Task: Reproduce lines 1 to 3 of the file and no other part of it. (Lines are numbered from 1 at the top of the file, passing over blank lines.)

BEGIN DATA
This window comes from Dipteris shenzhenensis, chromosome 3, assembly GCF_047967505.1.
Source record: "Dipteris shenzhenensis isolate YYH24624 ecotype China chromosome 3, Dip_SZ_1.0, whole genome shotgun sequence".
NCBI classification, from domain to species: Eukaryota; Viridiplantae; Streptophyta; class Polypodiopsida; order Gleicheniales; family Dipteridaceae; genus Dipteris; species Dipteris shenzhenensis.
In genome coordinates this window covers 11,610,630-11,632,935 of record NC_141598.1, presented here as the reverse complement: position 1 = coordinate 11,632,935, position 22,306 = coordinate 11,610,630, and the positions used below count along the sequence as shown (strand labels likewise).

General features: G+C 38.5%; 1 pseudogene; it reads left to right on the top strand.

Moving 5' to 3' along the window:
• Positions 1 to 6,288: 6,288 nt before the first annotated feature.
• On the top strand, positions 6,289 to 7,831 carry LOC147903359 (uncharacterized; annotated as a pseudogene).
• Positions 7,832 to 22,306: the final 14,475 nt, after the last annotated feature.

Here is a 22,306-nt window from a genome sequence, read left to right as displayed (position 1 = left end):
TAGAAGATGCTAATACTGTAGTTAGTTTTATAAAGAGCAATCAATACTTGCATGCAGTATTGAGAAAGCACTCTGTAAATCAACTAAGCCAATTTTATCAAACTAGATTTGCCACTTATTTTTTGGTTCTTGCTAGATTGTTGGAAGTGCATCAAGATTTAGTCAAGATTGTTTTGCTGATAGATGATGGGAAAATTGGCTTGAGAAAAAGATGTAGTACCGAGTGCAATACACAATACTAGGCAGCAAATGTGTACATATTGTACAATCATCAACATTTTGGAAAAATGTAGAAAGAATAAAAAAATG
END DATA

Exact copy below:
This window comes from Dipteris shenzhenensis, chromosome 3, assembly GCF_047967505.1.
Source record: "Dipteris shenzhenensis isolate YYH24624 ecotype China chromosome 3, Dip_SZ_1.0, whole genome shotgun sequence".
NCBI classification, from domain to species: Eukaryota; Viridiplantae; Streptophyta; class Polypodiopsida; order Gleicheniales; family Dipteridaceae; genus Dipteris; species Dipteris shenzhenensis.